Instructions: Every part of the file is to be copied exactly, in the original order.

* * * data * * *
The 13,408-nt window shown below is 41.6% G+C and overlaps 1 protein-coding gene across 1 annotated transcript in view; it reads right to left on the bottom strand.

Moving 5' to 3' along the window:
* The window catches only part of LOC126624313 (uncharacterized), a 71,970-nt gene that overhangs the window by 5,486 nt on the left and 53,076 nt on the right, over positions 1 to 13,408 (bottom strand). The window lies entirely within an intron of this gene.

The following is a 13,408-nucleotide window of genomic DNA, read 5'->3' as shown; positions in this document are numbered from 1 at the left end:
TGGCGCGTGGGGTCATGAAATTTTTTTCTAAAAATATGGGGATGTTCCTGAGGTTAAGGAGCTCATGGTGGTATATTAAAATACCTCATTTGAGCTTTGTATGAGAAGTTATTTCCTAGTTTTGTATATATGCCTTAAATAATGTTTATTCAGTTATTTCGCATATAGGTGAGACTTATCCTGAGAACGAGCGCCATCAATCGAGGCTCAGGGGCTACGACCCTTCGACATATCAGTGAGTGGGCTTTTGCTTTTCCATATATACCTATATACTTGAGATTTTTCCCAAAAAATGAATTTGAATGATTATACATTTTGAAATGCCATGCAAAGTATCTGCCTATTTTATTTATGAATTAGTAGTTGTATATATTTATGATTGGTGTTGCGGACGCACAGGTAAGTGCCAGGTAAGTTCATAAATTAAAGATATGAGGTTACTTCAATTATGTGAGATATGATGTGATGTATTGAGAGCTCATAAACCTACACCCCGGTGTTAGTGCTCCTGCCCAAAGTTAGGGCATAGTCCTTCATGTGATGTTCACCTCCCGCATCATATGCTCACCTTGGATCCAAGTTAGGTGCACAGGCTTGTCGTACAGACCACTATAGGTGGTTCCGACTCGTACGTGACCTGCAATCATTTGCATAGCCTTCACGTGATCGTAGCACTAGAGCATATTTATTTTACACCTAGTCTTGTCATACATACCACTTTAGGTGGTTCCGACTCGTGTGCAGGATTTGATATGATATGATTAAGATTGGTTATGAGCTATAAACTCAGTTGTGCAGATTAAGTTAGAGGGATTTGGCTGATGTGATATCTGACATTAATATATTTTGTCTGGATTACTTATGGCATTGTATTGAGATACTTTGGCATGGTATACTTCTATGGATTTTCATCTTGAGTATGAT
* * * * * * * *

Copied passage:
The 13,408-nt window shown below is 41.6% G+C and overlaps 1 protein-coding gene across 1 annotated transcript in view; it reads right to left on the bottom strand.

Moving 5' to 3' along the window:
* The window catches only part of LOC126624313 (uncharacterized), a 71,970-nt gene that overhangs the window by 5,486 nt on the left and 53,076 nt on the right, over positions 1 to 13,408 (bottom strand). The window lies entirely within an intron of this gene.

The following is a 13,408-nucleotide window of genomic DNA, read 5'->3' as shown; positions in this document are numbered from 1 at the left end:
TGGCGCGTGGGGTCATGAAATTTTTTTCTAAAAATATGGGGATGTTCCTGAGGTTAAGGAGCTCATGGTGGTATATTAAAATACCTCATTTGAGCTTTGTATGAGAAGTTATTTCCTAGTTTTGTATATATGCCTTAAATAATGTTTATTCAGTTATTTCGCATATAGGTGAGACTTATCCTGAGAACGAGCGCCATCAATCGAGGCTCAGGGGCTACGACCCTTCGACATATCAGTGAGTGGGCTTTTGCTTTTCCATATATACCTATATACTTGAGATTTTTCCCAAAAAATGAATTTGAATGATTATACATTTTGAAATGCCATGCAAAGTATCTGCCTATTTTATTTATGAATTAGTAGTTGTATATATTTATGATTGGTGTTGCGGACGCACAGGTAAGTGCCAGGTAAGTTCATAAATTAAAGATATGAGGTTACTTCAATTATGTGAGATATGATGTGATGTATTGAGAGCTCATAAACCTACACCCCGGTGTTAGTGCTCCTGCCCAAAGTTAGGGCATAGTCCTTCATGTGATGTTCACCTCCCGCATCATATGCTCACCTTGGATCCAAGTTAGGTGCACAGGCTTGTCGTACAGACCACTATAGGTGGTTCCGACTCGTACGTGACCTGCAATCATTTGCATAGCCTTCACGTGATCGTAGCACTAGAGCATATTTATTTTACACCTAGTCTTGTCATACATACCACTTTAGGTGGTTCCGACTCGTGTGCAGGATTTGATATGATATGATTAAGATTGGTTATGAGCTATAAACTCAGTTGTGCAGATTAAGTTAGAGGGATTTGGCTGATGTGATATCTGACATTAATATATTTTGTCTGGATTACTTATGGCATTGTATTGAGATACTTTGGCATGGTATACTTCTATGGATTTTCATCTTGAGTATGAT